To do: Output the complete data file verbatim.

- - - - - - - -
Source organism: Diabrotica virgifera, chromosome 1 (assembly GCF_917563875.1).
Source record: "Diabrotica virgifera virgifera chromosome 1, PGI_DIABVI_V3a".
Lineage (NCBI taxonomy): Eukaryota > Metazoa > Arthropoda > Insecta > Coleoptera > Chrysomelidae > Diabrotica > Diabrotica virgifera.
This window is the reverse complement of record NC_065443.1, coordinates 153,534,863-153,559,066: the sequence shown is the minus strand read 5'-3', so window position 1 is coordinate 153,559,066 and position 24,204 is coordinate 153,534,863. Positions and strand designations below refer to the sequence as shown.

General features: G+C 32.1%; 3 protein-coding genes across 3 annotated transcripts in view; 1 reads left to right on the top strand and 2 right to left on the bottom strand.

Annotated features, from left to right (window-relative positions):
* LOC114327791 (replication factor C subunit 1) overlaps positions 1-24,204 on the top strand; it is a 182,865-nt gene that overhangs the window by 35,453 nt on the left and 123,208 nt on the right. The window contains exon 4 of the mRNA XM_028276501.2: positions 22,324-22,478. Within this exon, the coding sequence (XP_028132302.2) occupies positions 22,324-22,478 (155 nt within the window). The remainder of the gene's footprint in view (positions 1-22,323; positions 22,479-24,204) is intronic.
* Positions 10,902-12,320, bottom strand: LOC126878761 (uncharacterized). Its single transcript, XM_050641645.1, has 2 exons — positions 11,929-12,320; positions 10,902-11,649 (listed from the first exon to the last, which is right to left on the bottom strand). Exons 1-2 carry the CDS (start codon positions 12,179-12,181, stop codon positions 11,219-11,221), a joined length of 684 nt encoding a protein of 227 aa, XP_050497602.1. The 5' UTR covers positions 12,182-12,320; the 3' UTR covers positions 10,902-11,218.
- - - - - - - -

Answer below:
Source organism: Diabrotica virgifera, chromosome 1 (assembly GCF_917563875.1).
Source record: "Diabrotica virgifera virgifera chromosome 1, PGI_DIABVI_V3a".
Lineage (NCBI taxonomy): Eukaryota > Metazoa > Arthropoda > Insecta > Coleoptera > Chrysomelidae > Diabrotica > Diabrotica virgifera.
This window is the reverse complement of record NC_065443.1, coordinates 153,534,863-153,559,066: the sequence shown is the minus strand read 5'-3', so window position 1 is coordinate 153,559,066 and position 24,204 is coordinate 153,534,863. Positions and strand designations below refer to the sequence as shown.

General features: G+C 32.1%; 3 protein-coding genes across 3 annotated transcripts in view; 1 reads left to right on the top strand and 2 right to left on the bottom strand.

Annotated features, from left to right (window-relative positions):
* LOC114327791 (replication factor C subunit 1) overlaps positions 1-24,204 on the top strand; it is a 182,865-nt gene that overhangs the window by 35,453 nt on the left and 123,208 nt on the right. The window contains exon 4 of the mRNA XM_028276501.2: positions 22,324-22,478. Within this exon, the coding sequence (XP_028132302.2) occupies positions 22,324-22,478 (155 nt within the window). The remainder of the gene's footprint in view (positions 1-22,323; positions 22,479-24,204) is intronic.
* Positions 10,902-12,320, bottom strand: LOC126878761 (uncharacterized). Its single transcript, XM_050641645.1, has 2 exons — positions 11,929-12,320; positions 10,902-11,649 (listed from the first exon to the last, which is right to left on the bottom strand). Exons 1-2 carry the CDS (start codon positions 12,179-12,181, stop codon positions 11,219-11,221), a joined length of 684 nt encoding a protein of 227 aa, XP_050497602.1. The 5' UTR covers positions 12,182-12,320; the 3' UTR covers positions 10,902-11,218.